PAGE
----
thepea wrote: ↑
Sat Nov 16, 2019 3:29 pm
sentinel wrote: ↑
Sat Nov 16, 2019 3:02 pm
Hi Thepea ,
It seems suicidal case was common while Buddha still alive . Such as there were many monks whom practice the Paṭikkūlamanasikāra or asubhānupassin i.e. reflections on the repulsiveness or foulness of the body whom took their own lives . Nothing is controllable .
Another example is as text below attempted for suicide , although I don't know how temporary liberation supposed to be !
Then it occurred to the Venerable Godhika: “Six times already I have fallen away from temporary liberation of mind. Let me use the knife.”
Then Mara the Evil One, having known with his own mind the reflection in the Venerable Godhika’s mind, approached the Blessed One and addressed him with these verses:
Seems like everyone who killed themselves in Buddha’s time was an arahant?
Perhaps buddha was just being positive?
In my honest opinion. You’re thinking too hard about it my friend. This unnecessary thinking is not helpful nor conducive to the path. As a friend and Kalyana Mitta I recommend just letting it go like the Buddha advised. It’s one of those unknown questions that the answer can not be ascertained. I don’t see anything healthy or helpful coming out of it. I hope you see the sincerity behind this message. I am not judging or telling you anything. Just giving you some food for thought.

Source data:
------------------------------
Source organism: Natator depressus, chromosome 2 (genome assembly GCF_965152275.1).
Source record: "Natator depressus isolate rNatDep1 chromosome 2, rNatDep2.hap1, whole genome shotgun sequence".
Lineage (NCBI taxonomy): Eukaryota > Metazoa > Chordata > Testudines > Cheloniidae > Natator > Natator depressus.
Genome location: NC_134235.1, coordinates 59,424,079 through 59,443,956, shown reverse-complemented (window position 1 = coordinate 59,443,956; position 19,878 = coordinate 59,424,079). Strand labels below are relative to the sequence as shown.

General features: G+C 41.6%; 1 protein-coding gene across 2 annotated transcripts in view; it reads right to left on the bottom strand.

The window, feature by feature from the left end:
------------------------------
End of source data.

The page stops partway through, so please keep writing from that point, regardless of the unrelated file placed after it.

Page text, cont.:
“ And why haven’t I declared these things? Because they aren’t beneficial or relevant to the fundamentals of the spiritual life. They don’t lead to disillusionment, dispassion, cessation, peace, insight, awakening, and extinguishment. That’s why I haven’t declared them.
And what have I declared? I have declared the following: ‘this is suffering,’ ‘this is the origin of suffering,’ ‘this is the cessation of suffering,’ ‘this is the practice that leads to the cessation of suffering.’
And why have I declared these things? Because they are beneficial and relevant to the fundamentals of the spiritual life. They lead to disillusionment, dispassion, cessation, peace, insight, awakening, and extinguishment. That’s why I have declared them. So, Māluṅkyaputta, you should remember what I have not declared as undeclared, and what I have declared as declared.”